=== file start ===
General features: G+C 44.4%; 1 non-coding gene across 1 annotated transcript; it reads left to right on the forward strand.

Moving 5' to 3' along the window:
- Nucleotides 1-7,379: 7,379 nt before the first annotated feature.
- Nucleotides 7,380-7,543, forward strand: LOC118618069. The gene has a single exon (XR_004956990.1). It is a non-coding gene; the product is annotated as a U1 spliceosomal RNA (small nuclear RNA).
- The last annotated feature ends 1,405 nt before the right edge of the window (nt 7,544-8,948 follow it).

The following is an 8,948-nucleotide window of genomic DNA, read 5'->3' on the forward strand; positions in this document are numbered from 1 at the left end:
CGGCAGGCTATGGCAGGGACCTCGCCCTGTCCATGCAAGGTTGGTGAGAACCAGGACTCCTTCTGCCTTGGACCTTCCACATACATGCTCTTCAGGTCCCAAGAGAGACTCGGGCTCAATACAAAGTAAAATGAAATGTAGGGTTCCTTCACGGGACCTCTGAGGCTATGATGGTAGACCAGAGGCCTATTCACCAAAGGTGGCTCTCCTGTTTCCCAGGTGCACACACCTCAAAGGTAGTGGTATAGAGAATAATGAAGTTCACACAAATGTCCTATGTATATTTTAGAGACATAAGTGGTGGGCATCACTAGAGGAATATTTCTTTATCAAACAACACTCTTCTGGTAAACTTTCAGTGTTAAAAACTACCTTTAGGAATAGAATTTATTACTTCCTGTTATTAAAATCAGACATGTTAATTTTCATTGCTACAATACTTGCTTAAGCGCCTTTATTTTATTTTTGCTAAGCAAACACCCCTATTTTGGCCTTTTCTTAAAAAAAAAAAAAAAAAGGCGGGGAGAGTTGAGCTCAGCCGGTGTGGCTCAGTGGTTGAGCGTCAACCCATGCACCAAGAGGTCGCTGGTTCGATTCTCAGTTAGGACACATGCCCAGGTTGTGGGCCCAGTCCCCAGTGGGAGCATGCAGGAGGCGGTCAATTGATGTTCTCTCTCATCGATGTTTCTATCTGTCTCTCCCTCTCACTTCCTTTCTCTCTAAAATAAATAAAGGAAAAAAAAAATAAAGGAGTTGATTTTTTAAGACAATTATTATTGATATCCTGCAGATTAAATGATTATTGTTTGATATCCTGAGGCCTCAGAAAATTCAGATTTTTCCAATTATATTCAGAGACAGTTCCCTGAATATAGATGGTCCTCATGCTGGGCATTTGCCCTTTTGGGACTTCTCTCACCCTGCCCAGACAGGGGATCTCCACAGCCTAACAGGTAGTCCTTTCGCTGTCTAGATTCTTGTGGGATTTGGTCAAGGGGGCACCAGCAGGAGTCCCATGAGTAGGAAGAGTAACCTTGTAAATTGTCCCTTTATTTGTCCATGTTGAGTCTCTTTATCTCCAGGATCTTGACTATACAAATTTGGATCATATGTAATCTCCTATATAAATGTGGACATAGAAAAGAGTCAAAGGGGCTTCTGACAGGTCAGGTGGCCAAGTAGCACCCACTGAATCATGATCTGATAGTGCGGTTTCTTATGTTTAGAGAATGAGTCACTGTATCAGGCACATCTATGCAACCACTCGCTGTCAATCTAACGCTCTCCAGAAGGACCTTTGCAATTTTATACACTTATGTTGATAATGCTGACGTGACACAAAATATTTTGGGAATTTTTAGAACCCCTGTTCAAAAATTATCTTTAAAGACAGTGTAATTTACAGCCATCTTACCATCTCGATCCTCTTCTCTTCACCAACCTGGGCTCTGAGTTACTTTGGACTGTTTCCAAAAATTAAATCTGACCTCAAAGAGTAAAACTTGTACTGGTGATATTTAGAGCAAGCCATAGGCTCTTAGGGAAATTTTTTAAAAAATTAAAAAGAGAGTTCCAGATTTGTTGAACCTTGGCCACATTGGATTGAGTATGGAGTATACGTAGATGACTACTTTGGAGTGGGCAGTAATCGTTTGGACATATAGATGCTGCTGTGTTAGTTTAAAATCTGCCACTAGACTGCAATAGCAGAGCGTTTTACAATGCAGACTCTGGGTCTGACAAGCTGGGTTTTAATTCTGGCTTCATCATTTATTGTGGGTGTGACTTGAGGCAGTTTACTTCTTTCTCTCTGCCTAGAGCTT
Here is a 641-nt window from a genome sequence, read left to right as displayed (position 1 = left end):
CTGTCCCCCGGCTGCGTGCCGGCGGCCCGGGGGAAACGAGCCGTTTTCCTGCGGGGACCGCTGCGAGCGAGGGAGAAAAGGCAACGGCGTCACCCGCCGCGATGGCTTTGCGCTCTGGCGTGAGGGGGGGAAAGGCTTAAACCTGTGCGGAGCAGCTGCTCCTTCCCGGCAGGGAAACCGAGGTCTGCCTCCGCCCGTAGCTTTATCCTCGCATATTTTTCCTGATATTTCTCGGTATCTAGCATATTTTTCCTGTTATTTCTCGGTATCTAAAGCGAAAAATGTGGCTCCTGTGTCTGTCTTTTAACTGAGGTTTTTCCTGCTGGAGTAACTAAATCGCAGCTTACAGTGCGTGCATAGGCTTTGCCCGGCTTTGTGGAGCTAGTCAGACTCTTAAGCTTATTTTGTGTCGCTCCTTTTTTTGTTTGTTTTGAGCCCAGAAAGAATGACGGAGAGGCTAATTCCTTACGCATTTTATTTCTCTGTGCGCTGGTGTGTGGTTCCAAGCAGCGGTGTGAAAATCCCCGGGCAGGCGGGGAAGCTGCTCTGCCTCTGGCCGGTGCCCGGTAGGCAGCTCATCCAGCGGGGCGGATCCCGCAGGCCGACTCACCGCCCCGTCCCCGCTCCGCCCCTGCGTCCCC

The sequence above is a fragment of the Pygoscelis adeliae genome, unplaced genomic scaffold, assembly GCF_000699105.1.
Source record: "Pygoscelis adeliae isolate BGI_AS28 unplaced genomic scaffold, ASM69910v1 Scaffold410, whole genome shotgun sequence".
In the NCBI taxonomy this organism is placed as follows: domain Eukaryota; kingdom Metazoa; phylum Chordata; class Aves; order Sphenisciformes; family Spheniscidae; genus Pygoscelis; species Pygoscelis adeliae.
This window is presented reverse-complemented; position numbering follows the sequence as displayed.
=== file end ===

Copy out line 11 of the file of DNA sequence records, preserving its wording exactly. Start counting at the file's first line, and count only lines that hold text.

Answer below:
Source record: "Pygoscelis adeliae isolate BGI_AS28 unplaced genomic scaffold, ASM69910v1 Scaffold410, whole genome shotgun sequence".